by Daniela Baker
You want the very best for little Lucky, from his toys to his dog food. However, if Lucky isn’t getting all the nutrients he needs each day, he may not enjoy the best of health.
In this article, we’ll help you understand what’s in your dog’s bowl, along with 5 nutrients he might be missing out on. We will also explain how you can supplement these nutrients to keep Lucky as happy and healthy as can be.
Before we start, please remember to check with Lucky’s veterinarian before adding any supplements to his diet. Giving Lucky too many supplements or the wrong supplements can be dangerous.
Taurine is an amino acid, a building block of protein. If little Belle doesn’t get enough taurine, she could develop dilated cardiomyopathy, a type of heart enlargement.
Not all dry dog foods have enough taurine, although most do. According to Dr. Ronald Hines, D.V.M, Ph.D, this is especially a problem in dry dog foods made mostly from rice and lamb.
According to the Natural Health Bible for Dogs and Cats, you can supplement Belle’s diet by giving her 500 mg of taurine 2 or 3 times daily. You can get taurine supplements without a prescription.
Calcium is one of 12 minerals every dog has to have. Cooper needs it for his bones and teeth, plus to use to send signals from one nerve cell to the next.
If puppies are born to mothers who did not get the proper nutrients or are given a diet of mostly meat and bread, they may suffer from calcium deficiency. Dr. Hines writes that signs of calcium deficiency in puppies include pink, translucent teeth, knobby joints, and a bow-legged posture. They may also develop bone fractures.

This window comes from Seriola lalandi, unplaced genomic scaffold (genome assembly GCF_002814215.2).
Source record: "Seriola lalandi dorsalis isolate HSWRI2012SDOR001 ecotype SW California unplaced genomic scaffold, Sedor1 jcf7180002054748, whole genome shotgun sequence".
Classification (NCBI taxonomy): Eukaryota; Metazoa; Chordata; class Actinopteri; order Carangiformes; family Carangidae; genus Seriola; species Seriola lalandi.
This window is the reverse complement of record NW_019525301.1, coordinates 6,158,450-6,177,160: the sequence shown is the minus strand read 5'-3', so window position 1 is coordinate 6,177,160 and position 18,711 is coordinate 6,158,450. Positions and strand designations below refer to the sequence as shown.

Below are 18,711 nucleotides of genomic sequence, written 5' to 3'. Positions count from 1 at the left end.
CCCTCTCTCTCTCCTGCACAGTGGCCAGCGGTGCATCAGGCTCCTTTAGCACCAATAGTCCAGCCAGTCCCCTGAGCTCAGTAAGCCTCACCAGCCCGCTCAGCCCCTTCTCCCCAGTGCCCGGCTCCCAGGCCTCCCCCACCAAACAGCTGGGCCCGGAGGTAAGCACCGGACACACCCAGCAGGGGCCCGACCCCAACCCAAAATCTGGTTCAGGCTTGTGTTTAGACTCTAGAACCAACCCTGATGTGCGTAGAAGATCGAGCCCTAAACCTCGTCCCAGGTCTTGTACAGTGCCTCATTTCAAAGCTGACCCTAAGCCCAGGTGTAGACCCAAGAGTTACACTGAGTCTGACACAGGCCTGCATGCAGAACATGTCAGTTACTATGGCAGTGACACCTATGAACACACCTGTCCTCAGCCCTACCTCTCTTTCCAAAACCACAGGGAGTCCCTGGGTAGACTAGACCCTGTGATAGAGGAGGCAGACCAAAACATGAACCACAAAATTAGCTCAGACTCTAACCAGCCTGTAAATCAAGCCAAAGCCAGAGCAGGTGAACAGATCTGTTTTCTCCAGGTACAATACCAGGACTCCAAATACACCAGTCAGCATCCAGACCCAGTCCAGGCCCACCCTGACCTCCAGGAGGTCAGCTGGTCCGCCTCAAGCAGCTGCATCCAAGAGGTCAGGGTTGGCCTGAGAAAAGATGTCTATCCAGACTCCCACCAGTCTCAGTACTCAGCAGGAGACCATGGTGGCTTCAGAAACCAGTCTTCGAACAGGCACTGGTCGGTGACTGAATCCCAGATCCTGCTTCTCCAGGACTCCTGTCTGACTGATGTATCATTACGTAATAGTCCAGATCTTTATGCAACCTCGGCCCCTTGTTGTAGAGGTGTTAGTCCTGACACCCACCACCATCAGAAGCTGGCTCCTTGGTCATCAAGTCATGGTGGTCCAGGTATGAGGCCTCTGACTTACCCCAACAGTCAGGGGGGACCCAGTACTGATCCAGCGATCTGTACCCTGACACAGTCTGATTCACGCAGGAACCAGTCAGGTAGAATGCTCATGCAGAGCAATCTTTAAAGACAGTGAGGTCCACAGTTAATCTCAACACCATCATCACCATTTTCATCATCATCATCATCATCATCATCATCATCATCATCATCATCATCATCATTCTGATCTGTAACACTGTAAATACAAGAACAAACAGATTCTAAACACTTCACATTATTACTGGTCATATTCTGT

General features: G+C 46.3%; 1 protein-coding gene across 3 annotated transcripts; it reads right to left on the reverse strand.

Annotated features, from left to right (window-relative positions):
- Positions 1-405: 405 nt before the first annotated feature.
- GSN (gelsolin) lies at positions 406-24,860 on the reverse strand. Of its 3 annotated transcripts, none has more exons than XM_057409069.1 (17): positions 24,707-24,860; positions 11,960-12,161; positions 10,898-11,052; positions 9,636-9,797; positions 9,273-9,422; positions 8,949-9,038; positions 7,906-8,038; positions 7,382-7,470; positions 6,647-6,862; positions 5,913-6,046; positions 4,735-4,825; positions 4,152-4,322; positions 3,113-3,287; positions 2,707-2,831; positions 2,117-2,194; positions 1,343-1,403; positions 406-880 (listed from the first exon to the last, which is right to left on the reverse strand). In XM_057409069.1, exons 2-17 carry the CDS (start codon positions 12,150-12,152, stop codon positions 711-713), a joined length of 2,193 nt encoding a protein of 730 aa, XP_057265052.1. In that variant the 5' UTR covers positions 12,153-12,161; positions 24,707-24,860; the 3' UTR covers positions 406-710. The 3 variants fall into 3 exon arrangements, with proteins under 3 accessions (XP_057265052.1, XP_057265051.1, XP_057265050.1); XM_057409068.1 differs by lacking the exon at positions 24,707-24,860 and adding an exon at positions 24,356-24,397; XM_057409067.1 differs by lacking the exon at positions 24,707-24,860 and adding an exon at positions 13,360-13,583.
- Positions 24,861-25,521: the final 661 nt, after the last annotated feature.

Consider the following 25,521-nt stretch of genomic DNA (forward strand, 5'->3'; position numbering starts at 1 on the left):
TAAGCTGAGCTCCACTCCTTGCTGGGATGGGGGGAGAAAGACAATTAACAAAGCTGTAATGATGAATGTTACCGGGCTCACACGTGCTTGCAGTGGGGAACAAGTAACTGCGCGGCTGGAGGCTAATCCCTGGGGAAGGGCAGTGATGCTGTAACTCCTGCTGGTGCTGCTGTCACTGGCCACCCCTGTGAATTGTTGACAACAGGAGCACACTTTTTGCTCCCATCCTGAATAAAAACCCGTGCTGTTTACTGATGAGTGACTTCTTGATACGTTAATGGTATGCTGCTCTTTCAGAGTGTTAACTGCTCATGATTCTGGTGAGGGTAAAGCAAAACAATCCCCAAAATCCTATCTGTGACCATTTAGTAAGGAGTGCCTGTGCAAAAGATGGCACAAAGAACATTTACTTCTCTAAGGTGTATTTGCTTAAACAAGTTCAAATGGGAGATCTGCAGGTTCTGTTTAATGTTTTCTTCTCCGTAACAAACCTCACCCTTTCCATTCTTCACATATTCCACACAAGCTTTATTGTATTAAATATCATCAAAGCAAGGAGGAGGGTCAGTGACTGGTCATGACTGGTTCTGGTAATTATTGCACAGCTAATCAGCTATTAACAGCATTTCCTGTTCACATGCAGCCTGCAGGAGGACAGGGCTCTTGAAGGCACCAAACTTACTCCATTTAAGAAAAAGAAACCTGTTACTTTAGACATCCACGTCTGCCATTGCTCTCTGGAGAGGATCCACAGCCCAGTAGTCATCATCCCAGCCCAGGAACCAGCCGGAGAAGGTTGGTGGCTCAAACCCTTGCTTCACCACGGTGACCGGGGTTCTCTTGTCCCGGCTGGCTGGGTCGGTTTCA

This is why, in the wild, Cooper would be eating animal bones. It’s also why many pet food makers add powered bone or calcium carbonate into kibble. Most dog foods do contain enough calcium.
But, if you’re feeding Cooper an alternative diet, like an all-meat diet, you need to give him some extra calcium. Dr. Hines advises using 500 mg calcium carbonate tablets, often sold in stores as antacids. He adds 1.5 tablets for each 10 to 15 pounds of body weight daily.
Gracie needs magnesium for muscle activity, nerve cell functioning, healthy teeth, and healthy bones. If Gracie doesn’t get enough magnesium, she could become underweight and have trouble getting around on her own.
Again, most dog foods do have enough magnesium. However, if you’re feeding Gracie an alternative or homemade diet, you may have to give her magnesium supplements yourself. These pet supplements are easy to find over-the-counter.
As Midnight gets older, he could need up to 50% more protein in his diet to keep his protein reserves up. This will help him remain strong.
Puppies also need more protein to fuel their bodies as they grow bigger.
Dr. Hines recommends a diet with 20% to 45% protein for adult dogs, while homeopathic veterinarian Dr. Christina Chambreau says 25% to 60% is best for a dog’s diet.
You can find protein supplements online and at some pet stores. Dr. Hines and Dr. Chambreau say animal proteins are the best choice for canines.
Yes, water can be considered a nutrient! If Lori doesn’t get enough water, she could suffer from dehydration, possibly leading to death.
As a pet parent, you need to give Lori access to fresh water 24/7. Wet dog food has more moisture, but it’s not a substitute for having access to water at all times.
Now that you know the 5 nutrients Spike might be missing out on, you can make sure you give him the food and access to water he needs to stay healthy.
Again, other than adding better access to fresh water, please do not start supplementing Spike’s diet without talking to his veterinarian first!
Daniela Baker is a blogger with the consumer credit website, CreditDonkey. As someone who grew up with bunnies, a dog, a horse, birds and pet turtles, she reminds you, a healthy dog is a happy dog. With the right nutrients, Spike can keep bringing love and laughter to your home for years to come.